A Prayer from Katherine Parr

In his book Radiant, Richard Hannula documents one of Katherine Parr’s favorite prayers:

Lord Jesus, I pray You give me the grace to rest in You above all things, and to make me prefer You above all things, and to make me prefer You above all creatures, above all glory and honor, above all dignity and power, above all health and beauty, above all riches and treasure, above all joy and pleasure, above all fame and praise. (114)

NPG 4451; Catherine Parr attributed to Master John

Katherine Parr by Master John, 1545

Parr was the last of the wives of King Henry VIII.

One from Spenser

A sonnet:

Most glorious Lord of life, that on this day
Didst make thy triumph over death and sin,
And having harrowed hell, didst bring away
Captivity thence captive, us to win:
This joyous day, dear Lord, with joy begin,
And grant that we, for whom thou diddest die,
Being with they dear blood clean washed from sin,
May live forever in felicity:
And that thy love we weighing worthily,
May likewise love thee for the same again;
And for thy sake, that all like dear didst buy,
May love with one another entertain.

So let us love, dear love, like as we ought,
Love is the lesson which the Lord us taught.


Károly Ferenczy, Sermon on the Mountain


“A crime the welcome chance of liberty”

From ‘The Murder of William Remington’ by Howard Nemerov:

There is the terror too of each man’s thought,
That knows not, but must quietly suspect
His neighbor, friend, or self of being taught
To take an attitude merely correct;
Being frightened of his own cold image in
The glass of government, and his own sin,

Frightened lest senate house and prison wall
Be quarried of one stone, lest righteous and high
Look faintly smiling down and seem to call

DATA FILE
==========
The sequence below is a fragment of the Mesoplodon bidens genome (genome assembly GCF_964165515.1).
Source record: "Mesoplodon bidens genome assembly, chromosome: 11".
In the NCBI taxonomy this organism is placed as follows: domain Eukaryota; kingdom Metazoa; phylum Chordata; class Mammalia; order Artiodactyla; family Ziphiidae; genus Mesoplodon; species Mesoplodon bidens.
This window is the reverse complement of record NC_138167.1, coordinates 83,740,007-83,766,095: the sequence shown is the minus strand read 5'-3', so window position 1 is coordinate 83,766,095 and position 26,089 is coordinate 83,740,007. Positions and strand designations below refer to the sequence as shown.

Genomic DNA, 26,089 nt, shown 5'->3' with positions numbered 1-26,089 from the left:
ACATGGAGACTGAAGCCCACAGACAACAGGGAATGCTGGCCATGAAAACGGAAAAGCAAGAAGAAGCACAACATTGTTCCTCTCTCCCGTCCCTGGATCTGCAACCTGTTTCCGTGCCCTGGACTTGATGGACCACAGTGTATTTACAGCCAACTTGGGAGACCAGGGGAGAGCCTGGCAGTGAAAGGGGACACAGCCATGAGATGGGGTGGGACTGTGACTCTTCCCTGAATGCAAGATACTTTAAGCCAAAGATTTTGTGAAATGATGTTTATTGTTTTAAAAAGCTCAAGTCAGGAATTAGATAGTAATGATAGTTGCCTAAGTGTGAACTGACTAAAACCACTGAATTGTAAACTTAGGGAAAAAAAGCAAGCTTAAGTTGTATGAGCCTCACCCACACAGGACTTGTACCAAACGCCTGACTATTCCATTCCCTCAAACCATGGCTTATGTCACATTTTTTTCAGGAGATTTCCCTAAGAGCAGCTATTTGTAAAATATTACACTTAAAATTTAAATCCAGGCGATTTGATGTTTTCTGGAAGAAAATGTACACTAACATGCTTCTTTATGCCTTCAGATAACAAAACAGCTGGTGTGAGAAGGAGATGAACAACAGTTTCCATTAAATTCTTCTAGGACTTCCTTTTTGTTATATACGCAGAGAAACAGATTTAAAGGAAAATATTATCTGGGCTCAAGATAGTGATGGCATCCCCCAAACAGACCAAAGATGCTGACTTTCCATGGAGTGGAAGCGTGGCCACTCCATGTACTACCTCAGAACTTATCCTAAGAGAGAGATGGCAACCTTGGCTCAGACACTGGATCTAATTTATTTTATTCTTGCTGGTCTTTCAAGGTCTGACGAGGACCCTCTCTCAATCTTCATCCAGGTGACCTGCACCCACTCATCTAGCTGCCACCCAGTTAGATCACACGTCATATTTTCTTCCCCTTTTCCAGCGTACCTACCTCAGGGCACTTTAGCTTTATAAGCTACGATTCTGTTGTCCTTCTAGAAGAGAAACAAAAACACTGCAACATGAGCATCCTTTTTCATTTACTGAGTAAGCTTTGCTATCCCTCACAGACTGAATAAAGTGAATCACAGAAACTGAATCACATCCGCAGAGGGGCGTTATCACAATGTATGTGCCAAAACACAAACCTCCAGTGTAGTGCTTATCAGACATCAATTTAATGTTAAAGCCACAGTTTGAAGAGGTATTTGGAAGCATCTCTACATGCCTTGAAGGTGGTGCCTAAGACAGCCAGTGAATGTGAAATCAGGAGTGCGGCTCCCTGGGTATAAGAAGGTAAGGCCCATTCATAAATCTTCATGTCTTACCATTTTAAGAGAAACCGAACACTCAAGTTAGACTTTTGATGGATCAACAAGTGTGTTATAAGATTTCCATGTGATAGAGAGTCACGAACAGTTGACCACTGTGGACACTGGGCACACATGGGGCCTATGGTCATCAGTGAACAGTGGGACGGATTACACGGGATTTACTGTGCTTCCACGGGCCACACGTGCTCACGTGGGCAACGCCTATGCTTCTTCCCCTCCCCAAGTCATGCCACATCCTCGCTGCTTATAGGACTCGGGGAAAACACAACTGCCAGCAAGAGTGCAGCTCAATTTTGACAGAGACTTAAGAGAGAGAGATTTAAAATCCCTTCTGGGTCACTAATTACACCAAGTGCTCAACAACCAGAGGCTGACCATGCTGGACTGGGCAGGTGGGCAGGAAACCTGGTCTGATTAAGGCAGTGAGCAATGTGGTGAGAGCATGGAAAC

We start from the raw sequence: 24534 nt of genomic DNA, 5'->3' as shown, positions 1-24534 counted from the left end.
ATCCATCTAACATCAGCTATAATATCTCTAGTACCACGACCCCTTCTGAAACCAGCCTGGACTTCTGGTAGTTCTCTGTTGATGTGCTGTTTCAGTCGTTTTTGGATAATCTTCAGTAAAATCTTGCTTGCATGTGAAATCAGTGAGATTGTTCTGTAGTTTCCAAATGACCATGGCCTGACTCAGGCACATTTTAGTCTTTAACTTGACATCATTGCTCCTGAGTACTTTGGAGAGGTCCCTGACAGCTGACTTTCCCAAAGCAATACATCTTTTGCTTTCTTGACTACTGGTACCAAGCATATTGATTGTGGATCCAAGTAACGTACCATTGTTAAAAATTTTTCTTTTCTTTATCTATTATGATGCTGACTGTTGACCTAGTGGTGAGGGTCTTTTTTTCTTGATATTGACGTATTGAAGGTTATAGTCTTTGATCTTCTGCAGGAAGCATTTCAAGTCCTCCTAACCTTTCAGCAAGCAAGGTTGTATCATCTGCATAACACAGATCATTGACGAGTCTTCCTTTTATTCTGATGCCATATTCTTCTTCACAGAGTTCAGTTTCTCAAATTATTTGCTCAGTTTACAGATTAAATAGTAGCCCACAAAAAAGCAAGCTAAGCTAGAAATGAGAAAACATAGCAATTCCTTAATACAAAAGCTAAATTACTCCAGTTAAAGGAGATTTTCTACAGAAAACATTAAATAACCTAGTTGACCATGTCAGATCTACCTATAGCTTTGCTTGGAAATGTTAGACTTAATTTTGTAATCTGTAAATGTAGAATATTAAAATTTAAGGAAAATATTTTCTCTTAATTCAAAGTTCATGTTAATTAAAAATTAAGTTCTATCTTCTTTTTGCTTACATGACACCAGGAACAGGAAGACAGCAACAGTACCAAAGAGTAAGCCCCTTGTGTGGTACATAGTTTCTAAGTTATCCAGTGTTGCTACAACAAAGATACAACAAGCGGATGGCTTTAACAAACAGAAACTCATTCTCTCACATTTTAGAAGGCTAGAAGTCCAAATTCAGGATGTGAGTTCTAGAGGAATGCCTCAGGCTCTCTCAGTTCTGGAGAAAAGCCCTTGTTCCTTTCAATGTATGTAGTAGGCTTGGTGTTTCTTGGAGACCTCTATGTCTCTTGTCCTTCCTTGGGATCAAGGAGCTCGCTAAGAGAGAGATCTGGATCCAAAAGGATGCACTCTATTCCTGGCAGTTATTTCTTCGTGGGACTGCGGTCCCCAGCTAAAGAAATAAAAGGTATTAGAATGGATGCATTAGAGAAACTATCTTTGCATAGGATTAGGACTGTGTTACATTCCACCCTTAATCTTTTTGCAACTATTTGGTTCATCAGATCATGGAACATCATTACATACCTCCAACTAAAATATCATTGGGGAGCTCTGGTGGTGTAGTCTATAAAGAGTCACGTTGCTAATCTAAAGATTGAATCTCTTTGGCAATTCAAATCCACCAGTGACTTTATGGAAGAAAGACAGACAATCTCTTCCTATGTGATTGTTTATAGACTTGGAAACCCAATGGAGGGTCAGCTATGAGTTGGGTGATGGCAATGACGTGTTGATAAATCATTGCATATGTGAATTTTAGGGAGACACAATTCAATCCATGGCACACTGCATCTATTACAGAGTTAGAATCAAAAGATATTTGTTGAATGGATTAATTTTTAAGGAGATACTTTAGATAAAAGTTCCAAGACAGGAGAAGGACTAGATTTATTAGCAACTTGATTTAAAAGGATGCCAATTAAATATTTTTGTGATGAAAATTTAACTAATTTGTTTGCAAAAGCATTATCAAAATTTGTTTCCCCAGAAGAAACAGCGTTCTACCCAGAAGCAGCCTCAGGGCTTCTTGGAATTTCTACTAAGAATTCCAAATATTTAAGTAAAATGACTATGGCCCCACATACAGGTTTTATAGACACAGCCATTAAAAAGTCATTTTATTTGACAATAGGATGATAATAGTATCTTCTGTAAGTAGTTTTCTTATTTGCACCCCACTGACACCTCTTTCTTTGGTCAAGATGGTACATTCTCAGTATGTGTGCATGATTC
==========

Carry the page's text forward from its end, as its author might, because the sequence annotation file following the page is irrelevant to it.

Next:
A crime the welcome chance of liberty,
And any man an outlaw who aggrieves
The patriotism of a pair of thieves.

“…what seemed fair in all the world seemed now // mean, or in her summed up, in her contained…”

creation of eve
From Milton’s Paradise Lost, the creation of Eve:

MINE eyes he closed, but open left the cell
Of fancy, my internal sight, by which
Abstract, as in a trance, methought I saw,
Though sleeping, where I lay, and saw the shape
Still glorious before whom awake I stood;
Who, stooping, opened my left side, and took
From thence a rib, with cordial spirits warm,
And life-blood streaming fresh; wide was the wound,
But suddenly with flesh filled up and healed:
The rib he formed and fashioned with his hands;
Under his forming hands a creature grew,
Manlike, but different sex, so lovely fair,
That what seemed fair in all the world seemed now
Mean, or in her summed up, in her contained,
And in her looks, which from that time infused
Sweetness into my heart, unfelt before,
And into all things from her air inspired
The spirit of love and amorous delight.
She disappeared, and left me dark; I waked
To find her, or forever to deplore
Her loss, and other pleasures all abjure:
When out of hope, behold her, not far off,
Such as I saw her in my dream, adorned
With what all earth or Heaven could bestow
To make her amiable. On she came,
Led by her heavenly Maker, though unseen,
And guided by his voice, nor uninformed
Of nuptial sanctity and marriage rites:
Grace was in all her steps, Heaven in her eye,
In every gesture dignity and love.
I, overjoyed, could not forbear aloud:
“This turn hath made amends; thou hast fulfilled
Thy words, Creator bounteous and benign,
Giver of all things fair, but fairest this
Of all thy gifts, nor enviest. I now see
Bone of my bone, flesh of my flesh, myself
Before me; Woman is her name, of man
Extracted: for this cause he shall forego
Father and mother, and to his wife adhere;
And they shall be one flesh, one heart, one soul.”

Something To Aspire To

In a description of John Donne, David L. Edwards gives marching orders to poets everywhere:

Here is a man who is thoroughly human, and energetically masculine, as well as being highly intelligent, yet he cannot stop talking about religion when he is supposed to be talking about sex, anymore than he can stop talking about sex when we expect him to be pious.

Argos To Do With Jerusalem

Diomedes, slave
To Athena’s whim,
Laughed at Troy with spear and shield,
Drank with gods the war-cry’s sound,
And crippled the man enough a fool
To stand against Tydeus’ son.
For Helen and home, he sailed the wine-dark sea.

From Heaven he comes to seek his beloved.
He stands though slain; from the grave, firstborn.
The strong, he cripples. The wise, he fools.
He drinks wine to resurrection songs,
Laughs to scorn men’s unbent knees.
Loving providence,
Christ obeyed, is free.